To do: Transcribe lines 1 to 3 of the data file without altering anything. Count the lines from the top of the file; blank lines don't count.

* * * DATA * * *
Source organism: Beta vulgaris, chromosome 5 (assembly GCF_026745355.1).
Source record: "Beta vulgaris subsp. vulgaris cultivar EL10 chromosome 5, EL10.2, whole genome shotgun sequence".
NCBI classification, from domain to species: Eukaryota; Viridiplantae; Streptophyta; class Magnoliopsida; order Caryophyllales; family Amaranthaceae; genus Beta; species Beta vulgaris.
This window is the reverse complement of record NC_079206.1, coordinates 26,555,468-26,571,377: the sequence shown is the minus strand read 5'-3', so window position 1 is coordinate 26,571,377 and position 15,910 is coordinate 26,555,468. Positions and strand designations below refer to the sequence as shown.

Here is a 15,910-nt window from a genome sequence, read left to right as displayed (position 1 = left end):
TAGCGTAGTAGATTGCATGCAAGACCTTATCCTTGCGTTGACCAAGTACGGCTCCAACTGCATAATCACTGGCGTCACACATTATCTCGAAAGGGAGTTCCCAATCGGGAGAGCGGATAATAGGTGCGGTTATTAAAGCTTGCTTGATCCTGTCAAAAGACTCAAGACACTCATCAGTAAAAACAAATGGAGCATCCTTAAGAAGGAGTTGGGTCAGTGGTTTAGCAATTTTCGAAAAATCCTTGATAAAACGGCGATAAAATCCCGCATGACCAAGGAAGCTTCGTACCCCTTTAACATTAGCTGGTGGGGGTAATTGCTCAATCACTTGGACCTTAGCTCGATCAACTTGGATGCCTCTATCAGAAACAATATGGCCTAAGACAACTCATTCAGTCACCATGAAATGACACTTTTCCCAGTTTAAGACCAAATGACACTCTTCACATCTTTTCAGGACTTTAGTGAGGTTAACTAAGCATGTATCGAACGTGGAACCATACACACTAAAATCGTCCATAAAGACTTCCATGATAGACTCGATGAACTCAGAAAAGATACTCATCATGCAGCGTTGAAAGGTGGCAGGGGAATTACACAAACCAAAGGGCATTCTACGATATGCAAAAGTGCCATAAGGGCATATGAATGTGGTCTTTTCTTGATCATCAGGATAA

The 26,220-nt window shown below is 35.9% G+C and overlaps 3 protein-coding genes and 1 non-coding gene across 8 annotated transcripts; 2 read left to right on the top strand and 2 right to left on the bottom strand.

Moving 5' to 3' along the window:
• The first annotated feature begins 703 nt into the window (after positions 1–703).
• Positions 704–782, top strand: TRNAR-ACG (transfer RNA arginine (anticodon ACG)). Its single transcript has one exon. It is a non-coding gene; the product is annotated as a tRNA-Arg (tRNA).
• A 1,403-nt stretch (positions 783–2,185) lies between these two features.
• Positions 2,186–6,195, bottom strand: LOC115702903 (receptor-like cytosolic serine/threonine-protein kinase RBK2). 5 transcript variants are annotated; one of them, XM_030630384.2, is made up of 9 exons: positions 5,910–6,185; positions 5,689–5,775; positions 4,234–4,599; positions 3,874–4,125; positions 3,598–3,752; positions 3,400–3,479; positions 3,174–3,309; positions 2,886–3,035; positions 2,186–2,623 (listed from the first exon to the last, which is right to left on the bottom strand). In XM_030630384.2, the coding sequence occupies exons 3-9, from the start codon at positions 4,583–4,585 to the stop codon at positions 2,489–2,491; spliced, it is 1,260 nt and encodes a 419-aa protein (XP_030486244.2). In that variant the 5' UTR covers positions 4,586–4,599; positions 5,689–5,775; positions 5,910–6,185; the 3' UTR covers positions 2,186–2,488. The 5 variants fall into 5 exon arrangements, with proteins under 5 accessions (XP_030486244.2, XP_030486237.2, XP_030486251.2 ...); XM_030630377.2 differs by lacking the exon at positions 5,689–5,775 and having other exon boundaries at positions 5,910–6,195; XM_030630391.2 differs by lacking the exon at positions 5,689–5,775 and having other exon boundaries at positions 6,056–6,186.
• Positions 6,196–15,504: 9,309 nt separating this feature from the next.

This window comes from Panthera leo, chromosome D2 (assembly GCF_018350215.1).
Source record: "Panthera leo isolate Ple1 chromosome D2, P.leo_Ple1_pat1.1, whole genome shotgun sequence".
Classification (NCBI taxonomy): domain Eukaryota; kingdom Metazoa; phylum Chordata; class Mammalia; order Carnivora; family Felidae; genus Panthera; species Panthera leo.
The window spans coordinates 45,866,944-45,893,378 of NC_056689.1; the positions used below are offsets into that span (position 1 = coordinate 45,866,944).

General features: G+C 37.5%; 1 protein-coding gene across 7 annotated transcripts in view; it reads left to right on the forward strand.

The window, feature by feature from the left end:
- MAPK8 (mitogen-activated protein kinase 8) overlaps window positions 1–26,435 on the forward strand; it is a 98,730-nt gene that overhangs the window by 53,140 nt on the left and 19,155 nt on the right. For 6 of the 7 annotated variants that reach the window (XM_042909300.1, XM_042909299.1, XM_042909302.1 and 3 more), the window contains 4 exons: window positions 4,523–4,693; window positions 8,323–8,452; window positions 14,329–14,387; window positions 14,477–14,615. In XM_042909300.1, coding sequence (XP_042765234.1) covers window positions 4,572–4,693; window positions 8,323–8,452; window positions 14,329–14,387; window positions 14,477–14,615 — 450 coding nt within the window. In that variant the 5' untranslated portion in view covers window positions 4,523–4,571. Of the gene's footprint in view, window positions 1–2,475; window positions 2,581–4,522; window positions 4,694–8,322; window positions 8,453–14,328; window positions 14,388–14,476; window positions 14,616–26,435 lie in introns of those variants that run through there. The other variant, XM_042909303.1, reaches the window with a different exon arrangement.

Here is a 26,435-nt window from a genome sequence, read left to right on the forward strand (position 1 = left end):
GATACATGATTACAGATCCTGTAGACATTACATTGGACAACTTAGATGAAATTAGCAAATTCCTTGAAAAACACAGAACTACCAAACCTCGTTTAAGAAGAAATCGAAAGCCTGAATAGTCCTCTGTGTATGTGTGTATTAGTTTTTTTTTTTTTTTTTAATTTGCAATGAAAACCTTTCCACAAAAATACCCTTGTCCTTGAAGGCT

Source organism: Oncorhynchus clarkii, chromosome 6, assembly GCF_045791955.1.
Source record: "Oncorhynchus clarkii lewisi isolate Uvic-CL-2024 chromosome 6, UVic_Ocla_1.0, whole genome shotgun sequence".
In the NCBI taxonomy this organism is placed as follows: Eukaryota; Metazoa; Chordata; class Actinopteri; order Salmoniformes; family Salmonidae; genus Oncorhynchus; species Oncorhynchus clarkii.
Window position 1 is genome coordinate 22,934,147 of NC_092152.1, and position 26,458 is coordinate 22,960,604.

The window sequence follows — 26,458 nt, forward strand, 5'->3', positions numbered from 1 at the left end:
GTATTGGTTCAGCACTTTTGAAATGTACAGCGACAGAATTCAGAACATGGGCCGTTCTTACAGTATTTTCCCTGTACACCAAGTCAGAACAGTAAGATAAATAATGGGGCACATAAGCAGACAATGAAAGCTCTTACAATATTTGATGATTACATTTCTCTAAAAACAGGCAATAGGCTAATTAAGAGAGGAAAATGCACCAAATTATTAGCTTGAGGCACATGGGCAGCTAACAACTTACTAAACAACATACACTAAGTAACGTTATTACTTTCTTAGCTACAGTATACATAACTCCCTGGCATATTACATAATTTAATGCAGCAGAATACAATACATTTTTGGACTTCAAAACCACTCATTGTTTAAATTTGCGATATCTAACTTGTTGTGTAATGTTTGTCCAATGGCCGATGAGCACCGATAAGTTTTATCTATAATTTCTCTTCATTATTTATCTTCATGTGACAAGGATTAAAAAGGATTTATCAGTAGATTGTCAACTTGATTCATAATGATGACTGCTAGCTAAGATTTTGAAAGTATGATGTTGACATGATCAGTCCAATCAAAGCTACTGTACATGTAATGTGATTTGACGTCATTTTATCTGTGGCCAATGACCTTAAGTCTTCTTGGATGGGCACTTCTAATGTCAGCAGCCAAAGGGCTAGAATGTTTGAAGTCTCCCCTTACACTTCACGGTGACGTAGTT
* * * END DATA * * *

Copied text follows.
Source organism: Beta vulgaris, chromosome 5 (assembly GCF_026745355.1).
Source record: "Beta vulgaris subsp. vulgaris cultivar EL10 chromosome 5, EL10.2, whole genome shotgun sequence".
NCBI classification, from domain to species: Eukaryota; Viridiplantae; Streptophyta; class Magnoliopsida; order Caryophyllales; family Amaranthaceae; genus Beta; species Beta vulgaris.